Days You Will Remember - How to Process Your Experience
There are many days you will remember in this life. These are times that had such a profound impact on your view of existence that when you reflect on them, you have either great joy or deep sadness.
Most of us can remember where we were on 9/11. That day 15 years ago is one of those significant life moments we remember, indeed one that we can’t forget. The September 11th attacks are forever etched in our minds as a moment when the world all of a sudden felt less safe.
Processing Your Experience
In this article are some suggestions for processing key dates you remember – the good ones and the ones that stir deep sorrow.
Typical examples of good memories include the birth of a child, a wedding day, the day you met your soulmate, a positive milestone in your career, and a weekend spiritual retreat that was your first spark of awakening.
Interestingly, it is human nature – really the ego self and not one’s spiritual self – to put more focus on memorable days or experiences that cause one pain. Example: dates like 9/11 get lots of attention and receive an enlarged sense of importance. Just thinking about them easily stirs deep feelings of sadness, anger, and a host of other pain-based emotions. Reliving images and sounds makes it even worse.
Conditioning to Focus on the Negative
Individuals have this conditioning to focus on the negative – so do journalists who cover the news. Media companies, mostly owned by big business, are driven by profits and they have found that bad news sells. The media ratings spike each time they cover a disaster like a terror attack.
For perspective, there is plenty of good news out there. And there are countless journalists and other writers who share uplifting stories of courage and love. It’s helpful to remember this, especially on days like the anniversary of 9/11. Keep that in mind and look for the good in horrible things.
After all, the mind will go to where attention is placed. It’s okay to place one’s mind on news of 9/11 – that’s honoring those who died – but do it with discernment and conscious awareness. Don’t give your power away by going to the place of fear, worry, and projecting into the future what might happen because of 9/11.
Remember that humanity and individuals are basically good. Within each person is a divine spark. That spiritual nature is not related to religion, race, gender, or country of origin. There is basic goodness in each one of us.
I’m not talking about magical thinking here. All people possess both goodness and a shadow side. In addition, we now live at a time with the largest and most diverse human population the Earth has ever had! People are at various stages of awakening - some still deep asleep spiritually, and at the other end of the spectrum, others whose lives have been fully devoted to the spiritual path.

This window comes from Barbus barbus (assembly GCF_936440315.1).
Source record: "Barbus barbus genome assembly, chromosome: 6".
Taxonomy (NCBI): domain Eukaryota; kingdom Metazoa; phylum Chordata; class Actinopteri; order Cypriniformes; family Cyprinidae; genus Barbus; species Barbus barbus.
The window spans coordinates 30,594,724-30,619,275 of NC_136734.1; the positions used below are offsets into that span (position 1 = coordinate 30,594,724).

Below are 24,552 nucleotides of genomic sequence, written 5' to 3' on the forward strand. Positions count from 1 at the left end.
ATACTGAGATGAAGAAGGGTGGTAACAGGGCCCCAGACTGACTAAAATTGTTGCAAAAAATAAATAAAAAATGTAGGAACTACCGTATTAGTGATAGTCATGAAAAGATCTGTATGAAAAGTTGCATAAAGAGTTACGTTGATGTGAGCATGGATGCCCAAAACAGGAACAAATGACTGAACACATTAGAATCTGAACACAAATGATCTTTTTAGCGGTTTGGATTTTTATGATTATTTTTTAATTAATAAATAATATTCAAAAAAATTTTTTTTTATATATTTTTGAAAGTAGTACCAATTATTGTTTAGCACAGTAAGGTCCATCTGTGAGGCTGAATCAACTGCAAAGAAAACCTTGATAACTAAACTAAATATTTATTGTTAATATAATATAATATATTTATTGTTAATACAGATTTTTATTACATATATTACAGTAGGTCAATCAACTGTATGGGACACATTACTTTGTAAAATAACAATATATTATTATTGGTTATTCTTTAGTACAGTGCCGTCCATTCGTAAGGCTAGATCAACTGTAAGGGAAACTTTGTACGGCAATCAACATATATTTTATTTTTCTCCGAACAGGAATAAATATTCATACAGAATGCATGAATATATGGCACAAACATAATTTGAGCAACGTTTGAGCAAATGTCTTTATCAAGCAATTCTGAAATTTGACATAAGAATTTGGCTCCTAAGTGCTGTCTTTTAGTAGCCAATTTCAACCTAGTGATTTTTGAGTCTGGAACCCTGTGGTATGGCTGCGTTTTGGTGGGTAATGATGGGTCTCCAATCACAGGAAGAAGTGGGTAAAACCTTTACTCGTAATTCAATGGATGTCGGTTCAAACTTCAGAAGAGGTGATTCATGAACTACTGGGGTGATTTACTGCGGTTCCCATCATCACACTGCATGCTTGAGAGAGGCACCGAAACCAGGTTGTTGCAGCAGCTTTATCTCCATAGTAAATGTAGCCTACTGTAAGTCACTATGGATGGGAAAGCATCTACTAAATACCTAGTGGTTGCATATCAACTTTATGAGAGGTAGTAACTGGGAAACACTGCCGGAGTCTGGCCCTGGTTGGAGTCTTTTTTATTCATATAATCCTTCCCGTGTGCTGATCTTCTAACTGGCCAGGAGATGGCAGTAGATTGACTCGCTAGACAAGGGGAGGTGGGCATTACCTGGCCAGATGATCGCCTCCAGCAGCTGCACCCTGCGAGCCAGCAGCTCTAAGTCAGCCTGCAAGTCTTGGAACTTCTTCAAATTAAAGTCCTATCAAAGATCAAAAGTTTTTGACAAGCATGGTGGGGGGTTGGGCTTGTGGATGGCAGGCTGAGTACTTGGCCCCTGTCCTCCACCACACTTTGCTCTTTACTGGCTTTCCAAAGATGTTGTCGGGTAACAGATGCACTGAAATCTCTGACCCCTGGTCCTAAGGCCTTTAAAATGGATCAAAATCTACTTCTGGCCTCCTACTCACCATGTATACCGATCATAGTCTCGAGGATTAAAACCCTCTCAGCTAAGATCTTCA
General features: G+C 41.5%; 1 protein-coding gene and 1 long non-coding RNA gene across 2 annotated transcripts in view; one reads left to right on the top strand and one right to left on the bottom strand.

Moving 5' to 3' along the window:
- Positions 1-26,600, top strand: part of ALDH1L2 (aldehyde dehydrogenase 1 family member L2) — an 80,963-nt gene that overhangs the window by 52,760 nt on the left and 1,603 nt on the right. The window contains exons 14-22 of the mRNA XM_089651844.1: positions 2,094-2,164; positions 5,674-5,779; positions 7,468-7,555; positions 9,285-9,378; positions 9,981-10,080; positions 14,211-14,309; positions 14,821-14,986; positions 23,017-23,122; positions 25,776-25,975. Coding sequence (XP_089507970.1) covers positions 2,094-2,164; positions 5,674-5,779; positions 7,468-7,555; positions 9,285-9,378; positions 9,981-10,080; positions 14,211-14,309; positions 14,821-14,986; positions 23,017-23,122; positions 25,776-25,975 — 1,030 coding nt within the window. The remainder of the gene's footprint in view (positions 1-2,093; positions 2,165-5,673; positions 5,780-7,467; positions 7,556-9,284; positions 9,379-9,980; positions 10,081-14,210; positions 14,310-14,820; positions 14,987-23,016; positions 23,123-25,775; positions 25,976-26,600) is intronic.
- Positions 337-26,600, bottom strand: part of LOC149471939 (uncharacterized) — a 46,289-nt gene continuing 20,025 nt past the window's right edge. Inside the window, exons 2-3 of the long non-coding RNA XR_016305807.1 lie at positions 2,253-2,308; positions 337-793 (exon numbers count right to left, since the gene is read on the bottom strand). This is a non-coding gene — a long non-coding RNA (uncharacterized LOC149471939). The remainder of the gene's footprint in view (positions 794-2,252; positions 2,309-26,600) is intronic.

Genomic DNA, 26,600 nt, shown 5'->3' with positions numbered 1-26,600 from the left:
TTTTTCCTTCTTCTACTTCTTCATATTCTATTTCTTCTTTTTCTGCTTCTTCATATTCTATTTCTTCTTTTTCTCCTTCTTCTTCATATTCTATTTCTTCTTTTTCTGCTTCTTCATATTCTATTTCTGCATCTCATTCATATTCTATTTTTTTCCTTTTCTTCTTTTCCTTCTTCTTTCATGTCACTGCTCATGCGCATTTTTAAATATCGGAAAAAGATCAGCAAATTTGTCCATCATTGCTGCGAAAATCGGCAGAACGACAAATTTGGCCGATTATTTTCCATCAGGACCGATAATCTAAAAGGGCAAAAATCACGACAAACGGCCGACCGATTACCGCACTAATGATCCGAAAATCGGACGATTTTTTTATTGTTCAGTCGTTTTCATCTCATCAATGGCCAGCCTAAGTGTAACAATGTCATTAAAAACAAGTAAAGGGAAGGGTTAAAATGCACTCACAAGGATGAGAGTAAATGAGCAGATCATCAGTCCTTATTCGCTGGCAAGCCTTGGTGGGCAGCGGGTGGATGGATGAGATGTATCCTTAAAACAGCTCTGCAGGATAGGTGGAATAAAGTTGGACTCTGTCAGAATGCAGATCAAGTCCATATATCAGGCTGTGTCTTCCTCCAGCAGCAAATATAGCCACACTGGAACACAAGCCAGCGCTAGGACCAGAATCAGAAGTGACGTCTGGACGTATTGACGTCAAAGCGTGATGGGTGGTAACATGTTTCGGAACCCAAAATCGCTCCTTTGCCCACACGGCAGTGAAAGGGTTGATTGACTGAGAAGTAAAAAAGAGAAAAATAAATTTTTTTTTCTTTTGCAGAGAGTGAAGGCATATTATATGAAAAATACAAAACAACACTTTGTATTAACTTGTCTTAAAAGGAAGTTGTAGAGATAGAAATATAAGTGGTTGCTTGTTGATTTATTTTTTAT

It’s best to avoid judgment and not waste your precious time categorizing yourself or others. The path to enlightenment is an ongoing process, not a ladder with levels you can measure. At any point on the path, a person can make an unwise choice that comes from ego. Even spiritual masters do this – there are levels of mastery.
Monitor Your Energy
When you review a tragic event like 9/11, do your best to monitor your energy and be present. Remember: 9/11 is not happening now.
Because of media frequent references to 9/11, though, you may feel like this experience is in the now moment. You may then worry obsessively about what might happen next.
Self-censor your mind. Only you can control your own mind in the moment. You can stop that inner terrorist – your conditioned mind – from keeping you in loops of fear. Remember to breathe and come back to the now.
Reflecting on Your Personal Sad Moments
In every person’s life will be sad moments, times when you lose something or someone. It’s part of being human. Key times many people remember include: the day a loved one died, the day a fire destroyed their home, or the day they were abruptly fired from a treasured job.
There is no way to measure the pain of such things. Each of them can trigger feelings of loss, and with that, a feeling that a part of oneself is lost. That is not true of course, but it can feel like it.
Realize when you are reflecting on loss that the thing or person is not your individual essence. That part of you is not the other person, not your house, not your job. You have an eternal spiritual nature that transcends everything else.
Your house and your job don’t go with you to the next life. Sometimes you reincarnate with some of the same people, but each person has his or her own unique spiritual evolution.
If someone you love dies, their spirit will go on and have many great adventures. As you reflect on losing this person, keep in mind that you don’t lose them as your conditioned mind has you believe. Yes, they are no longer in the physical and near you. Grieving can take time. Honor the grieving process – it is a way of honoring yourself, the other person, and your relationship.
Grieving is a temporary experience – you won’t have it forever. Focus on the good you had with the loved one. Keep the higher view in mind - love is the eternal bond. Your love for one another connects you across time and dimensions. This kind of love has no expectations, no rules, and no limitations. Love of this higher nature is boundless and honoring – there is a trust that the universe is orchestrating the perfect divine plan.
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